The filter lens arrangement 180 for lamp L includes a convex cylindrical lens 184 which has a length substantially that of lamp L, such as in the order of 9 inches, and is provided with an aperture of approximately 2.25 inches and a focal lengthof 43 mm. The image of the flash from lamp L is focused on sheet member with no magnification. Between lamp L and lens 184 there is provided an-elongated glass filter 186 having a length substantially that of lamp L. Filter 186 is used to enhance the blue light obtained from lamp L and to suppress infra-red light. Located between filter 186 and lamp L is an aperture plate 188 used to suppress stray light. As is conventional with densitometers, the image of the flash is focused onto sheet member 50 with an incident angle of 45 and sensor TS-l serves to receive light reflected from the sheet member at To minimize gloss reading effects, the included focus angle 0 is preferably not greater than 34 and the included detector angle dz is on the order of 16.
The collimator lens assembly includes a collimator 190 which extends the length of the surface areas 60 through 74 (see FIG. 9). This collimator is essentially a snout containing threaded tubes, each aligned with one of the optical diodes. Interposed between each sensor and associated tube there is provided a condensing lens 192 .whichserves to collect and focus light received from the paper to the sensitive surface of the photodiode. The focus area on the paper is approximately one-fourth inch in diameter. Interposed between lens 192 and the associated photodiode, there is provided a Wratten filter 194. Of course, the particular Wratte'n filter employed is dependent on the color of the ink test patch being monitored. For example, Wratten filter Nos. 47, 58 and 25 provide broad, slightly overlapping bands in the blue, green and red wave length regions, respectively. The filters are used as complementary filters in the measurement of density for the basic process of color inks, yellow, magneta and cyan. A neutral density filter (Wratten No. 96) or visual filter (Wratten No. 106) may be used in the measurement of black ink density. These filters have been generally accepted by the industry for use in density measurements and, for example, may be obtained from Kodak Corporation.
To facilitate in maintaining clean optical viewing and illuminating surfaces, it is desirable to introduce air (positive pressure) over the surface of viewing lens 192 and to divert blanket wash from the lens 184. Consequently, a suitable air supply 200, as schematically illustrated in FIG. 8, is provided along with suitable tubing to direct air across the surfaces of lenses 184 and 192, as well as to direct air through the collimator tubes to protect the lenses and tubes from offset powder sifting in and settling therein.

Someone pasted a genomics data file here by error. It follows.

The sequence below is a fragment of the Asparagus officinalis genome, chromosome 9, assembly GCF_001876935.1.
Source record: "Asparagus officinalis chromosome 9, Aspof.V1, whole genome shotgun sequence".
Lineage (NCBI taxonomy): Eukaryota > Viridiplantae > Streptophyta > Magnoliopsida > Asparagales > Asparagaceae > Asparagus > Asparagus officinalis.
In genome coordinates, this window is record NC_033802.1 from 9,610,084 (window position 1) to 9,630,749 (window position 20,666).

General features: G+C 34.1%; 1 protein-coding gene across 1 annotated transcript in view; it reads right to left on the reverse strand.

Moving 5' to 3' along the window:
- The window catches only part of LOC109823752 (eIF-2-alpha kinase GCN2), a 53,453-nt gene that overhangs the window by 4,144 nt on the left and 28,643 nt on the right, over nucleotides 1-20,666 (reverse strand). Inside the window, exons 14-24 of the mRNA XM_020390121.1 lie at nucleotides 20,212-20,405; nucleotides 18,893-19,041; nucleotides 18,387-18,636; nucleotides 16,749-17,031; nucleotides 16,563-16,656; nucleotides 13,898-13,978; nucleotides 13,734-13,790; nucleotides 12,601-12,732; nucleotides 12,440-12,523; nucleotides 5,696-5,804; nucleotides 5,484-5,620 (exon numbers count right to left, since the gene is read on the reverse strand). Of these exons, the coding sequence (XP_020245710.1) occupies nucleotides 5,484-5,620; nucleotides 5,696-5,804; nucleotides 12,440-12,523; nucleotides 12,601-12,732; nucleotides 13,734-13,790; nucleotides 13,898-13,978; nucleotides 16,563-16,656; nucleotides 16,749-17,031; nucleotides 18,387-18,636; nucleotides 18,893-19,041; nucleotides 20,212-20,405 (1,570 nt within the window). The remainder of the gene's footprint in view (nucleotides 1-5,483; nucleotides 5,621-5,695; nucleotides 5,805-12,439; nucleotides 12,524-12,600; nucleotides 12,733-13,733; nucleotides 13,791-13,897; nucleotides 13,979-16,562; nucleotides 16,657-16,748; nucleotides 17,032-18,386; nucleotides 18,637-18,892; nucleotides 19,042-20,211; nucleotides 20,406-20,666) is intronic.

OPERATION During the operation of control circuit CC each vide-voltages proportional to the log of the signals from integrators I1 and I2. The output voltages from log amplifiers LA-l and LA-2 are applied to differential amplifier circuit DA which provides an output voltage proportional to the difference voltage of these output voltages. This difference voltage is proportional to the reflection density.
The output voltage of differential amplifier DA is proportional to the absolute ink density of the colored ink patch 60 when the adjacent reference surface area 68 is uninked. This is preferably the measurement to be made in practicing the invention. However, it is to be appreciated that a relative density measurement may gated densitometer control circuit GD-l through GD-4 is activated upon receipt of a gating signal from synchronizer circuit SC. Each time cam 52 actuates movable switch arm 56 to engage stationary switch arm 58 7) signal such as pulse P1 (see FIG. &) is applied to pulse shaper 170 in the synchronizer circuit SC. The delay one-shot circuit 172, in turn, applies a trigger signal pulse P3 to the lamp firing circuit LP to energize the Xeon lamp L for a predetermined time duration. The short duration of the flash from lamp L serves to freeze" the motion of the test areas and to provide high light intensity with good spectral distribution. The window generator 174 applies a gating signal to activate each control circuit GD-1 through GD-4.
Reference is now made to control circuit GD-l shown in FIG. 6, it being understood that circuits GD-2 through GD-4 are constructed to function in the same manner. Transistors 100 and 106 are biased into conduction by the gating signal from synchronizer circuit SC for a predetermined period of time.
Sensors TS-l and RS-1 receive light reflected from I inked test patch surface area 60 and its immediately adjacent reference surface area 68 respectively (see FIG. 9). The amount of current from each sensor TS-l and RS-l is proportional to the instantaneous value of the light reflected from the associated surface area and, since gates G-1 and G-2 are conductive, the currents are applied to integrator circuits I1 and I2. The output current from the sensors is integrated by respective integrator circuits I1 and I2 over an arbitrary period of time (one or more flashes of lamp L). Thus, the output voltage VT from the test sensor integrator circuit I1 and the output voltage VR from the reference sensor integrator circuit I2 are respectively proportioned in magnitude to the total light reflected from areas 60 and 68 during the measuringinterval.